Ideologically Motivated Perceptions of Complexity: Believing Those Who Agree With You Are More Complex Than They Are

Lucian Gideon Conway, Shannon C. Houck, Laura Janelle Gornick, Meredith A. Repke

Research output: Contribution to journalArticlepeer-review

19 Scopus citations


While prior research has found linguistic complexity to be predictive across multiple domains, little research has examined how people perceive—or misperceive—linguistic complexity when they encounter it. Drawing from a model of the motivated ideological lens through which people view linguistic complexity, two studies examined the hypotheses that (a) participants are more likely to overestimate the complexity of political candidates when they believe they align with their own political views and (b) this complexity overestimation effect will be particularly strong for political liberals. Both studies presented participants with paragraphs from political candidates that varied in their actual integrative complexity levels and asked them to estimate the complexity of the paragraph. Consistent with expectations, Study 1 found that participants were significantly more likely to overestimate complexity levels for political candidates with whom they shared ideological beliefs and that this effect was particularly in evidence for political liberals. Study 2 replicated this basic pattern and further demonstrated that this effect was dependent on participants’ knowledge of their ideological agreement with the paragraph author. Because people misperceive linguistic complexity, researchers should move beyond thinking solely about how complex political rhetoric is; we have to also consider the degree that the intended audience may over- or underestimate complexity when they see it.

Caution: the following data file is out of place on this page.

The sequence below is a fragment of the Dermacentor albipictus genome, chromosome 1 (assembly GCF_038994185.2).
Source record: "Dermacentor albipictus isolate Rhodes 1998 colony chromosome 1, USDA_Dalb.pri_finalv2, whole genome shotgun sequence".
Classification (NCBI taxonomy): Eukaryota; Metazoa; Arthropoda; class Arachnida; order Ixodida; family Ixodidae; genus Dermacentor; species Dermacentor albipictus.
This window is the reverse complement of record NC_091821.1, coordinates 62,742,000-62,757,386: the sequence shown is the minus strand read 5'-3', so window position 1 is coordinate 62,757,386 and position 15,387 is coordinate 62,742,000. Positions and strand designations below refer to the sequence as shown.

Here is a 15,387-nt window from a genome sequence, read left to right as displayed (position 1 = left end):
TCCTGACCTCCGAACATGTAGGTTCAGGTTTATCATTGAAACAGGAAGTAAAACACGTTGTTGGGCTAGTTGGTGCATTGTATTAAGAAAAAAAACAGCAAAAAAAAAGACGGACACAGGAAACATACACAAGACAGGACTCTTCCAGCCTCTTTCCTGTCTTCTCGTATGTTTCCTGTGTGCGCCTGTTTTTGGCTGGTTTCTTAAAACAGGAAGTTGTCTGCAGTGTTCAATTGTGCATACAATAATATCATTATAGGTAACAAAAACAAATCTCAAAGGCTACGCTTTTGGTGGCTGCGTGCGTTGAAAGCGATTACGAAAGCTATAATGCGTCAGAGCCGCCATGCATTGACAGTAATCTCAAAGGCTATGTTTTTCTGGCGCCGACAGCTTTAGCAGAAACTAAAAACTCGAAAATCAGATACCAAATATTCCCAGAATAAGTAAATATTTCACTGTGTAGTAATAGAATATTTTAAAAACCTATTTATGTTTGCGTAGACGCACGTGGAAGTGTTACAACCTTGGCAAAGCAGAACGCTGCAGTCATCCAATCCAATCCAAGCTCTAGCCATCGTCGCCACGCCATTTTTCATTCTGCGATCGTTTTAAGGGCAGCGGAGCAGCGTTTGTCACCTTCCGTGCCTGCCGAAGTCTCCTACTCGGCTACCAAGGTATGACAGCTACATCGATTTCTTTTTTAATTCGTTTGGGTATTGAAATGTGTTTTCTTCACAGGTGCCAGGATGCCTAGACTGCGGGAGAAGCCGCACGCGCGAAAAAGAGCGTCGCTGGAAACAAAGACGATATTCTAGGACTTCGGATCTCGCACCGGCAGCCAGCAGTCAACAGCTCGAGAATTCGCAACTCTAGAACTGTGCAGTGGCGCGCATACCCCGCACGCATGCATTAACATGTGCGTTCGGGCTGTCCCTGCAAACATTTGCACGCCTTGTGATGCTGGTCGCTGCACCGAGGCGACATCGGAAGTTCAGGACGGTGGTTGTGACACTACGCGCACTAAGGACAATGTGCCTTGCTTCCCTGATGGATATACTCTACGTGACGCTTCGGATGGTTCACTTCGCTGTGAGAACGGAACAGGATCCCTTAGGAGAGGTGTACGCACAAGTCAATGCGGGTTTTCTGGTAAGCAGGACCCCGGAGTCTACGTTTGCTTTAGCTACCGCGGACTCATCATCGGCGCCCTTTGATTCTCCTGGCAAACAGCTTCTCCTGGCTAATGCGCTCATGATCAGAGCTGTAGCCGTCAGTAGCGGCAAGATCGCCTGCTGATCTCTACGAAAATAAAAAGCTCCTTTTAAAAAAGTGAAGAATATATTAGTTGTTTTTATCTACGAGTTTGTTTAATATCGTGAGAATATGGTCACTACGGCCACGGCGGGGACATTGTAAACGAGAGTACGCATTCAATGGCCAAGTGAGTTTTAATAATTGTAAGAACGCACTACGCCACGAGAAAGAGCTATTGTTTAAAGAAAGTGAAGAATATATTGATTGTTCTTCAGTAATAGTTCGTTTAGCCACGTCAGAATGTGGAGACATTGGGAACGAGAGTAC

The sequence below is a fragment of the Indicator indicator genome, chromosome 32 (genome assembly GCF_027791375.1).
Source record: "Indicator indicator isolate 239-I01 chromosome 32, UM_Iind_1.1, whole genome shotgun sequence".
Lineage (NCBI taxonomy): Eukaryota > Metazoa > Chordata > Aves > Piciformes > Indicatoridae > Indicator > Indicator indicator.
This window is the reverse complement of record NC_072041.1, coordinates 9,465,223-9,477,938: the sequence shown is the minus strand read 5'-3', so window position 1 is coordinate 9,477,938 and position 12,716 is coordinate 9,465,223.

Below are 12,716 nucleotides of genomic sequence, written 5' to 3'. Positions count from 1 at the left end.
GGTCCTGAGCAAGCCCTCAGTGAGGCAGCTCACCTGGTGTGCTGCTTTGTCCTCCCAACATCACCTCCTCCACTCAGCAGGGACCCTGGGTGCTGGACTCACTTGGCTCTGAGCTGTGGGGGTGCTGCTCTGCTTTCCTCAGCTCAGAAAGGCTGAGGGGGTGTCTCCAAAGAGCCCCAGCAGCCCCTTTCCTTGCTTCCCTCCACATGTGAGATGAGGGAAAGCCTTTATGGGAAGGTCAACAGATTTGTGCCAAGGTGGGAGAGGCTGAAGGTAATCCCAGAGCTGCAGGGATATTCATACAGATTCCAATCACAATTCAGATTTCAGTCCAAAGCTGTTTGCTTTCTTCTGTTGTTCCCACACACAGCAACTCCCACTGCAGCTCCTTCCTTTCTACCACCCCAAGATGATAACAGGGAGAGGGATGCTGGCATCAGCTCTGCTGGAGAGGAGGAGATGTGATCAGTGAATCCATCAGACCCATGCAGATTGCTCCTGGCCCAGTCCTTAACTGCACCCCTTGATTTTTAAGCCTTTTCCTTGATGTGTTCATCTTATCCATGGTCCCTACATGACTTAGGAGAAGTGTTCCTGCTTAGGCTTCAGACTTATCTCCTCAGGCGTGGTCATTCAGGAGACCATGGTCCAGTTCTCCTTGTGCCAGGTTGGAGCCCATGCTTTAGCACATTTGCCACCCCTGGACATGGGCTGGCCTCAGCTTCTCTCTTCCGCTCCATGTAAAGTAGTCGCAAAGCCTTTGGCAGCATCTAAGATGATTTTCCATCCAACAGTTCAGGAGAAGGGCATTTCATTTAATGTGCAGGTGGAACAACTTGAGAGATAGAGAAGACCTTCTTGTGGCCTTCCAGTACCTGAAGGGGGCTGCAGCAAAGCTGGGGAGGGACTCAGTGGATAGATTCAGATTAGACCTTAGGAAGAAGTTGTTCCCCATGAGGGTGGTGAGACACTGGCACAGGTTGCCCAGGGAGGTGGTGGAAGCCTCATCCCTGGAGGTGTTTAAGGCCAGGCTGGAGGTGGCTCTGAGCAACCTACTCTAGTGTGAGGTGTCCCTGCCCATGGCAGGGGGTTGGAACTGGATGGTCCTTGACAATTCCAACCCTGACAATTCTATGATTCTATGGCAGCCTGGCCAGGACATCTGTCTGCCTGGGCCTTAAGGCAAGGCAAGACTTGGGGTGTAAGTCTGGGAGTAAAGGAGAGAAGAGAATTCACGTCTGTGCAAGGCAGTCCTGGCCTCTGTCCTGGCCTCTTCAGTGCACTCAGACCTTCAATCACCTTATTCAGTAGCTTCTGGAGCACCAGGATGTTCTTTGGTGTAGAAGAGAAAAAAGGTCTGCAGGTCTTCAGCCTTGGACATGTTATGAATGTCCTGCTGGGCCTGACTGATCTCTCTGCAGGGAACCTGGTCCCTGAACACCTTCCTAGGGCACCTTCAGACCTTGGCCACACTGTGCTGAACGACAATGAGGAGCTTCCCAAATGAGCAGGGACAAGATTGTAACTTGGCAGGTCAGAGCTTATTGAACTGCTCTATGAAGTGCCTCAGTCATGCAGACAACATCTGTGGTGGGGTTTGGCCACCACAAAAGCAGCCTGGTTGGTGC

Original languageEnglish (US)
Pages (from-to)708-718
Number of pages11
JournalJournal of Language and Social Psychology
Issue number6
StatePublished - Dec 1 2016
Externally publishedYes


  • agreement
  • ideology
  • integrative complexity
  • linguistic complexity
  • overestimation

ASJC Scopus subject areas

  • Social Psychology
  • Language and Linguistics
  • Education
  • Anthropology
  • Sociology and Political Science
  • Linguistics and Language


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